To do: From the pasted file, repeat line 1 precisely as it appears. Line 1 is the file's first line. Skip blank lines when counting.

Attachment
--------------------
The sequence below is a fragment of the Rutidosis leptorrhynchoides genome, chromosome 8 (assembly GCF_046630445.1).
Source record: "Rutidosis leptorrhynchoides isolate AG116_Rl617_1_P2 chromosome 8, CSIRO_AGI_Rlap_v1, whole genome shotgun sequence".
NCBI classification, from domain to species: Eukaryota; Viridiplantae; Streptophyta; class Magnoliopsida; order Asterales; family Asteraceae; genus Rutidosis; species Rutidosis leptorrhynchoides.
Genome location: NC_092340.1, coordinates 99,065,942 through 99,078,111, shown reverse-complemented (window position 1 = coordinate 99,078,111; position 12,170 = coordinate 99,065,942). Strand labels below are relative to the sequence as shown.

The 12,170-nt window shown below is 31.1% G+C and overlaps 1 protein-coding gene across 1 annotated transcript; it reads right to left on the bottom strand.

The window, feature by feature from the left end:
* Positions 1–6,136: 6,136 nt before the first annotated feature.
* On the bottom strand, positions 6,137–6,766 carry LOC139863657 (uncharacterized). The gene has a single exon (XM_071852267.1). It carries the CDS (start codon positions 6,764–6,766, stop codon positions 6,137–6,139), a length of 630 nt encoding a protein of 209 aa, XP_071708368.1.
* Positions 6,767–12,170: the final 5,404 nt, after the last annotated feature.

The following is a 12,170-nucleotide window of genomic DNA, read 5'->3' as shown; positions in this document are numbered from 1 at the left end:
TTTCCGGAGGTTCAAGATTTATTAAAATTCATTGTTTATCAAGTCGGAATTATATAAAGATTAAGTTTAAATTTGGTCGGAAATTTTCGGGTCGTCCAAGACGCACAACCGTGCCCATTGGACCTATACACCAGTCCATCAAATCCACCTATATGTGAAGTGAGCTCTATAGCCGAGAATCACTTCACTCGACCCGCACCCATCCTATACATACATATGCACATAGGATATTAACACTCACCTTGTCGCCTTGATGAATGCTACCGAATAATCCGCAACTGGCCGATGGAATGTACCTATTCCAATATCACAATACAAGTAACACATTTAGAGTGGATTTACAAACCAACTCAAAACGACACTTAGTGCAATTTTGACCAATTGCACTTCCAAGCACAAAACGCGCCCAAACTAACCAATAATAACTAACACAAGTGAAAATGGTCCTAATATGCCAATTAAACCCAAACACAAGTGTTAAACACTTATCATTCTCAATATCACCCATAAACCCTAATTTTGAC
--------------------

The sequence below is a fragment of the Rutidosis leptorrhynchoides genome, chromosome 8 (assembly GCF_046630445.1).